Korean companies such as Kumho Tire, STX Offshore & Shipbuilding and GM Korea have wrapped up restructuring to walk the road to recovery. Unlike in the past, when restructuring was mostly about large-scale layoffs, these companies showed that labor and management could work together to create a new framework for corporate restructuring. Here is Lee In-chul, director of the Real Good Economic Institute, to discuss the new restructuring paradigm in the Korean business community. First, Mr. Lee explains how the Kumho Tire acquisition problem was resolved.

Kumho Tire was once South Korea’s largest tire maker. But it suffered recurring crises of bankruptcy and court receivership before the final decision was made to sell it to a foreign company. The crisis dates back to 2006, when Kumho Asiana Group poured a staggering 6 trillion won into the acquisition of Daewoo Engineering & Construction. Two years later, the group also purchased Korea Express to face a liquidity crisis. Kumho Tire, which was the group’s subsidiary at the time, entered a workout program in 2010. The plan to sell the company to Chinese tire maker Doublestar was postponed due to the labor union’s strong rejection. The union was vehemently opposed to a sell-off to a Chinese company, claiming that Ssangyong Motor was simply exploited as a technology source by Shanghai Automotive, after the Chinese carmaker acquired the Korean firm. But Kumho Tire creditors noted that the company had not even been able to pay salaries to workers due to severe financial drought. They told the labor union that the debt-stricken tire maker would inevitably be placed under court receivership if the company fails to go under Doublestar. At a crossroads between bankruptcy court and the sale of the company to the foreign buyer, the union eventually agreed on the latter.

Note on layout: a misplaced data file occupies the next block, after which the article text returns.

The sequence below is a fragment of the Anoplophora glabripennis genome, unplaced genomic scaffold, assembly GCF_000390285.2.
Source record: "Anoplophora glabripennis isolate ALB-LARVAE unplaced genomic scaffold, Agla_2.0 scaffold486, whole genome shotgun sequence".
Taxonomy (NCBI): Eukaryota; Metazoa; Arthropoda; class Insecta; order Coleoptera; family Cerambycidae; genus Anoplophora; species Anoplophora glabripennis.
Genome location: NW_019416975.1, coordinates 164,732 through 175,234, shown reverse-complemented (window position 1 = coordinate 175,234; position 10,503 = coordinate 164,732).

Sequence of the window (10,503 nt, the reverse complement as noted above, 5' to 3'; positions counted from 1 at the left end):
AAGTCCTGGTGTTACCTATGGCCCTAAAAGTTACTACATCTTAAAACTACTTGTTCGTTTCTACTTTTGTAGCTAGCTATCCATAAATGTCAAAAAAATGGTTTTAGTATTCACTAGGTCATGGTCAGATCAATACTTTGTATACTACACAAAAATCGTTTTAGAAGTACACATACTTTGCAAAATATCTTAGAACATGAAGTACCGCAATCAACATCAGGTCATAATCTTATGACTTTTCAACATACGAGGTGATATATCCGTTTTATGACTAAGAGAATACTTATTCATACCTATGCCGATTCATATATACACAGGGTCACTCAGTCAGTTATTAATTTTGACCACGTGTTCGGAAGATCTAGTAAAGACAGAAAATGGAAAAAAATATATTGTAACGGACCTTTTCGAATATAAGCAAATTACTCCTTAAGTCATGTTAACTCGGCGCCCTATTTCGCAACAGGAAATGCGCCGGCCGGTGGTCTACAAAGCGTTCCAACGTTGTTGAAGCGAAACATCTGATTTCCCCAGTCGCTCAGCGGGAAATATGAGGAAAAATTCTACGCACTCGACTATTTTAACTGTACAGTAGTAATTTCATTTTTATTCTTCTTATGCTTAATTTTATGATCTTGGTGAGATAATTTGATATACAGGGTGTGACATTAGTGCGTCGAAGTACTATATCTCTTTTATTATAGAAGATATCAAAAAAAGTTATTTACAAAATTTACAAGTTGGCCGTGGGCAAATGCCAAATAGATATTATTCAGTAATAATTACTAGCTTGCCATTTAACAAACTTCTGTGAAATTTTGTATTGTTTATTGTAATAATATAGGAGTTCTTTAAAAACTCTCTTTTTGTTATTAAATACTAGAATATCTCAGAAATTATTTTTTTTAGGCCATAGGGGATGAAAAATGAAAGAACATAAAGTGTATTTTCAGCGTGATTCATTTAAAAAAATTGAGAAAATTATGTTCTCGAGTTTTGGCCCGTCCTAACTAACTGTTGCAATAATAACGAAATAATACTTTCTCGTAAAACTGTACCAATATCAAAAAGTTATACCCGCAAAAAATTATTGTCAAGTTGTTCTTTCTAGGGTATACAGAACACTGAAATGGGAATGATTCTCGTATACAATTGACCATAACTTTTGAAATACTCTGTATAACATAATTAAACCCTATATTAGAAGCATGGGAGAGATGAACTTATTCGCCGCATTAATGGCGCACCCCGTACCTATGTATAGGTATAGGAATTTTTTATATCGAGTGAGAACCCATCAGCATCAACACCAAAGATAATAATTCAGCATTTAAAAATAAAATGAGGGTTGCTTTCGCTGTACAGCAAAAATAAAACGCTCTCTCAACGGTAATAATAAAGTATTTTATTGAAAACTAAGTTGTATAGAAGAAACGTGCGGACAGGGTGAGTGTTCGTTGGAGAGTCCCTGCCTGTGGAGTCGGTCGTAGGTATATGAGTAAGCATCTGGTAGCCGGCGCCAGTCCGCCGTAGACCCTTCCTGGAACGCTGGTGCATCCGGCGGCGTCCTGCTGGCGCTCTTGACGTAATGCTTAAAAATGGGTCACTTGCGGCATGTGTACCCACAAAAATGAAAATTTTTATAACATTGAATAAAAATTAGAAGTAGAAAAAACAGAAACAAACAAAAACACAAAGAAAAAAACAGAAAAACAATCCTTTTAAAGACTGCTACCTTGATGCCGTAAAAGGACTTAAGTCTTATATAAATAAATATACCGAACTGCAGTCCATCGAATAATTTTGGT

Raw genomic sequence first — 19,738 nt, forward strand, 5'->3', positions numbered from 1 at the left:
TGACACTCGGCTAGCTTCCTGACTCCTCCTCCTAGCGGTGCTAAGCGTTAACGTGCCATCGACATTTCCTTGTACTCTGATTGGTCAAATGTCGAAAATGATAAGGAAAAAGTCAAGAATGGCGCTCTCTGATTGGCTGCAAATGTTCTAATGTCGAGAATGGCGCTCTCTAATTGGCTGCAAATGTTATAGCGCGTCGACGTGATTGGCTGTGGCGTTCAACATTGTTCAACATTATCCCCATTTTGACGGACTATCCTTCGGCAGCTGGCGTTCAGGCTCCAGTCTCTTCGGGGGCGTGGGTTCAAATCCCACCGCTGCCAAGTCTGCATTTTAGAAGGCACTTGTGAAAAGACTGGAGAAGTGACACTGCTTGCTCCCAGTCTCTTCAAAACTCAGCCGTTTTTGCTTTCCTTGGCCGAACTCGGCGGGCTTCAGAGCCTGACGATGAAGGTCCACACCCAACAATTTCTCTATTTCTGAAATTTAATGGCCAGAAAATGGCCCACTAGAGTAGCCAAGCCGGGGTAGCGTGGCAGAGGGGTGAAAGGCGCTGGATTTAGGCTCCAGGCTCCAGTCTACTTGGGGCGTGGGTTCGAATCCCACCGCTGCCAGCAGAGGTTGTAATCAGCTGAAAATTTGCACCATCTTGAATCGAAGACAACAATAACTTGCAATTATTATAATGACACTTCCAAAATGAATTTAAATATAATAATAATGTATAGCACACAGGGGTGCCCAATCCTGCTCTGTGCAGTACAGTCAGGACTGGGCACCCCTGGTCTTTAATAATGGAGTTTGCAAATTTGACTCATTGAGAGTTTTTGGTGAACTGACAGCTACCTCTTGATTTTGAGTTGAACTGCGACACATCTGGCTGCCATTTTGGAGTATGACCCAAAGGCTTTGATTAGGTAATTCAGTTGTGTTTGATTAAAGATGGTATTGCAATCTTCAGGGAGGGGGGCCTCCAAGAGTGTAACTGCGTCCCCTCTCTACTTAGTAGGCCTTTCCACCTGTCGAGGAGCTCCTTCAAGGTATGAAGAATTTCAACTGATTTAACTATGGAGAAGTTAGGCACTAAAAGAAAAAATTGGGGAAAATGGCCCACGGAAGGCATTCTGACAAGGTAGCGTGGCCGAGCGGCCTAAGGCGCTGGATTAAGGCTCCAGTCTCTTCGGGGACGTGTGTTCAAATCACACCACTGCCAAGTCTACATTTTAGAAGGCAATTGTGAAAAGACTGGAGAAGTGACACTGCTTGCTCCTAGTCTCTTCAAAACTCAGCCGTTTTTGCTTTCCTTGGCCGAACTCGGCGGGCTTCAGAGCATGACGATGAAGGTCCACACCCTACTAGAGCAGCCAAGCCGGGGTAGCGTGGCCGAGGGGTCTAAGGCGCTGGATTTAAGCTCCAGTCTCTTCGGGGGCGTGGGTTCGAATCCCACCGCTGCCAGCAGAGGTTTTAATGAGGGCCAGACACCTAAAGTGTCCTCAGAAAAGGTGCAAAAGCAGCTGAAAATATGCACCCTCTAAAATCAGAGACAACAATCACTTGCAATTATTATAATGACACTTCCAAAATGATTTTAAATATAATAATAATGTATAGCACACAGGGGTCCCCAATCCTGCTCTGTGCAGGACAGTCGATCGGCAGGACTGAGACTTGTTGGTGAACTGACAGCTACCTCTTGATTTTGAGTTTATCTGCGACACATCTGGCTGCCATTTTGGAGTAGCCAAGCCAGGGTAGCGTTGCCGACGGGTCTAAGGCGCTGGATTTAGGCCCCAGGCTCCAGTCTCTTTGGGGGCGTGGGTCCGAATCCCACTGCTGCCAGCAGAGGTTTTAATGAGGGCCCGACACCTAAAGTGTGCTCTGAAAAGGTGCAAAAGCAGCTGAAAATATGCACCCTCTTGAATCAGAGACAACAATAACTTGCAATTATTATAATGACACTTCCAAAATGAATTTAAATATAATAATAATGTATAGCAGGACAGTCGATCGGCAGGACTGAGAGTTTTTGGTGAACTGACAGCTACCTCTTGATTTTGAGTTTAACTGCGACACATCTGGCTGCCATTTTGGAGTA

On April 1, Doublestar’s takeover plan was put to a vote to Kumho Tire’s unionized workers. A majority of the workers voted in favor of the plan, thereby enabling the financially-troubled company to narrowly avoid court protection. The labor union eventually accepted foreign investment because creditors agreed on some safety measure aimed at preventing technology theft by a foreign buyer. The creditors promised to allow the company to manage its local plant independently, restrict the sale of the company for three years and guarantee job security for existing union workers for three years. Accordingly, Kumho Tire signed a deal on the turnaround plan on April 2 to take a significant step toward business normalization. Another notable restructuring deal was made on April 10 for STX Offshore & Shipbuilding. Let’s hear from Mr. Lee again.